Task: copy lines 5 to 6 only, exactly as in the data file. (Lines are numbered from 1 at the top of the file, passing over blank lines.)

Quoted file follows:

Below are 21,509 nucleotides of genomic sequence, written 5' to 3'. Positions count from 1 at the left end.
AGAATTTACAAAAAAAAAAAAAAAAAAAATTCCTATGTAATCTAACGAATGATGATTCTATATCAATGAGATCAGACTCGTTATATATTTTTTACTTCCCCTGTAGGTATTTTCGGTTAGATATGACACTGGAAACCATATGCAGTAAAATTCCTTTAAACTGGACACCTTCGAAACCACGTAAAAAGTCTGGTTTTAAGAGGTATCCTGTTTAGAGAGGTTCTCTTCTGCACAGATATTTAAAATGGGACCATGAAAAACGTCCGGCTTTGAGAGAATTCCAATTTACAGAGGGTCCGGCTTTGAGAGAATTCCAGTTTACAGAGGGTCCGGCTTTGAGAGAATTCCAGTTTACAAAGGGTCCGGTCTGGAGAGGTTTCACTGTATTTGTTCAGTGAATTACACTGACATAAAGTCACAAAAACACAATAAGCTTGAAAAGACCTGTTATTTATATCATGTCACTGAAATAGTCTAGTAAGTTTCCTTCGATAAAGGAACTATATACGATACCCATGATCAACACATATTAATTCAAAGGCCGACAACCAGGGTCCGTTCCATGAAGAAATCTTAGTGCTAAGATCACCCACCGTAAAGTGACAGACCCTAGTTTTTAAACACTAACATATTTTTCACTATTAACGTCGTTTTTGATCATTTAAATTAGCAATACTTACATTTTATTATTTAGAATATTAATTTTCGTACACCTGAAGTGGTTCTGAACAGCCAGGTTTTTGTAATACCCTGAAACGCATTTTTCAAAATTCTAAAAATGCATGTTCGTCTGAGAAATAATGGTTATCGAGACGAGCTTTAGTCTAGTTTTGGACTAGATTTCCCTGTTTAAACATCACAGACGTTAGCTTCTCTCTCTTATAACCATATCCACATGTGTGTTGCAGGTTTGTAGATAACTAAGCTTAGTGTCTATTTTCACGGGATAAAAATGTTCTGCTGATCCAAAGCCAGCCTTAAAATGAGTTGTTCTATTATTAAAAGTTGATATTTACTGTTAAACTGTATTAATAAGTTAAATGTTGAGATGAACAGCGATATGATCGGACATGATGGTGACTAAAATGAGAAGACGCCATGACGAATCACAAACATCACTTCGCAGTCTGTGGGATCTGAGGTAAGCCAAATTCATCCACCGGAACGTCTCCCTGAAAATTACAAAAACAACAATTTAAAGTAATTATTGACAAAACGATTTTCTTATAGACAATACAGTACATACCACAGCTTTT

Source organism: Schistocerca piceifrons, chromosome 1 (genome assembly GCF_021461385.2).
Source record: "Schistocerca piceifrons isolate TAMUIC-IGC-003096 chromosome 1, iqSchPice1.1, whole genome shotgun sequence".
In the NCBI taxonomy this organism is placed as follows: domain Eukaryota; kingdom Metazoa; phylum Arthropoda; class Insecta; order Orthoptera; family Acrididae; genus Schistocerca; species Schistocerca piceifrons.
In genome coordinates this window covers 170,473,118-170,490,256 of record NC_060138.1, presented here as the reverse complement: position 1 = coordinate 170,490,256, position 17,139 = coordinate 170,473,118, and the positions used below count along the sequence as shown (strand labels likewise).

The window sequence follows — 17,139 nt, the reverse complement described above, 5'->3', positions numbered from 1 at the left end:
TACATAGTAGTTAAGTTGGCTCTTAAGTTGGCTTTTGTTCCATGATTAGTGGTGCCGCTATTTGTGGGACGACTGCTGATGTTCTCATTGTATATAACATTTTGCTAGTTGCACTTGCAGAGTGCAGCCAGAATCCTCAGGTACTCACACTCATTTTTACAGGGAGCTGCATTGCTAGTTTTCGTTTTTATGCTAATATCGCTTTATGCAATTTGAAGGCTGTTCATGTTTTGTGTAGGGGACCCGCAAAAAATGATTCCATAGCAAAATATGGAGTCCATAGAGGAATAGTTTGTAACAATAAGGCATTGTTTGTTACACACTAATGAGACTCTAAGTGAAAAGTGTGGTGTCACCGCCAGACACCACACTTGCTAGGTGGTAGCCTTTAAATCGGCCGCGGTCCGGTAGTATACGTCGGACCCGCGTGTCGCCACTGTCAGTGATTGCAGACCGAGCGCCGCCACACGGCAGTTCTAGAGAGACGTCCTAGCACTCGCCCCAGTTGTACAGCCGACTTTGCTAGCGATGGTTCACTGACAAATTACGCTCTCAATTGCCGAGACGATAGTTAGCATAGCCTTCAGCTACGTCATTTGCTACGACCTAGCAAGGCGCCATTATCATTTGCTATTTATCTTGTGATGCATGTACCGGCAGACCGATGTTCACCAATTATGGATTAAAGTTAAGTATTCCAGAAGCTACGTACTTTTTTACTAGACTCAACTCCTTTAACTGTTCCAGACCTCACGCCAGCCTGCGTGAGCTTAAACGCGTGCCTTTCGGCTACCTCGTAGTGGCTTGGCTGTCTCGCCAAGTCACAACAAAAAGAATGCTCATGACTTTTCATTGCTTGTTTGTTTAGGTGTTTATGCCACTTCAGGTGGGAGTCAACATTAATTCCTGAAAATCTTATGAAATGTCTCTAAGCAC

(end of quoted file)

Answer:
In the NCBI taxonomy this organism is placed as follows: domain Eukaryota; kingdom Metazoa; phylum Arthropoda; class Insecta; order Orthoptera; family Acrididae; genus Schistocerca; species Schistocerca piceifrons.
In genome coordinates this window covers 170,473,118-170,490,256 of record NC_060138.1, presented here as the reverse complement: position 1 = coordinate 170,490,256, position 17,139 = coordinate 170,473,118, and the positions used below count along the sequence as shown (strand labels likewise).